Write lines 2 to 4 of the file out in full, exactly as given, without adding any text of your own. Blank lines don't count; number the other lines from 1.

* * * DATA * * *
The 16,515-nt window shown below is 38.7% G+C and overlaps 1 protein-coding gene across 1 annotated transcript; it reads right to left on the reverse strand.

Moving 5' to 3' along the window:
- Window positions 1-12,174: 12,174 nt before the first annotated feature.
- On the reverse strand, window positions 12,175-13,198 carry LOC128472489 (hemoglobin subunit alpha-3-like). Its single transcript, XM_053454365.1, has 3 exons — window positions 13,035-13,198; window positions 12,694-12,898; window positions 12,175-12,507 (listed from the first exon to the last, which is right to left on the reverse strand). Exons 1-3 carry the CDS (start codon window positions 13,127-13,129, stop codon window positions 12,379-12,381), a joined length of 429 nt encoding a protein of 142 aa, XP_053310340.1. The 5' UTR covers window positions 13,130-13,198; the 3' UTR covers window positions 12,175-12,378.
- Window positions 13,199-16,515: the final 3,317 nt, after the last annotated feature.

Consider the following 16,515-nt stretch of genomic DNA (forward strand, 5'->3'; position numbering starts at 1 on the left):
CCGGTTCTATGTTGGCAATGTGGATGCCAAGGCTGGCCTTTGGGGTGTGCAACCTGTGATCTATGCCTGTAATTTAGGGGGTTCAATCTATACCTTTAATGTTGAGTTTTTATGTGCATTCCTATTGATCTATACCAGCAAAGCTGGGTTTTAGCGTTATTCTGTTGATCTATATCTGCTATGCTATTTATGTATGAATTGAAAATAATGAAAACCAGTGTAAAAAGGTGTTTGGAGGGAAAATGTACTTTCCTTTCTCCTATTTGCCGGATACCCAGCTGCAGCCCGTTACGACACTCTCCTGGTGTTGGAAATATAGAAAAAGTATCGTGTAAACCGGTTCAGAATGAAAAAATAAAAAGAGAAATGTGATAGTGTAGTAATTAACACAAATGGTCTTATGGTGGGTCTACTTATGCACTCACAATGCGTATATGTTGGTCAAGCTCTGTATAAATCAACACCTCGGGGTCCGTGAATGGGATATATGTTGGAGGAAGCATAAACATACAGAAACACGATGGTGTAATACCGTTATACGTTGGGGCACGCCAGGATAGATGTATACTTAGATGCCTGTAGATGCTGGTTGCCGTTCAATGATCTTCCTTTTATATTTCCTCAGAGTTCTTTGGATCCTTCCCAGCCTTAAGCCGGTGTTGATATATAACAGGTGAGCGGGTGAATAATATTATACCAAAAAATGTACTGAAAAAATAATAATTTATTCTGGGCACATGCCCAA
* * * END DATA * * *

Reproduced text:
Moving 5' to 3' along the window:
- Window positions 1-12,174: 12,174 nt before the first annotated feature.
- On the reverse strand, window positions 12,175-13,198 carry LOC128472489 (hemoglobin subunit alpha-3-like). Its single transcript, XM_053454365.1, has 3 exons — window positions 13,035-13,198; window positions 12,694-12,898; window positions 12,175-12,507 (listed from the first exon to the last, which is right to left on the reverse strand). Exons 1-3 carry the CDS (start codon window positions 13,127-13,129, stop codon window positions 12,379-12,381), a joined length of 429 nt encoding a protein of 142 aa, XP_053310340.1. The 5' UTR covers window positions 13,130-13,198; the 3' UTR covers window positions 12,175-12,378.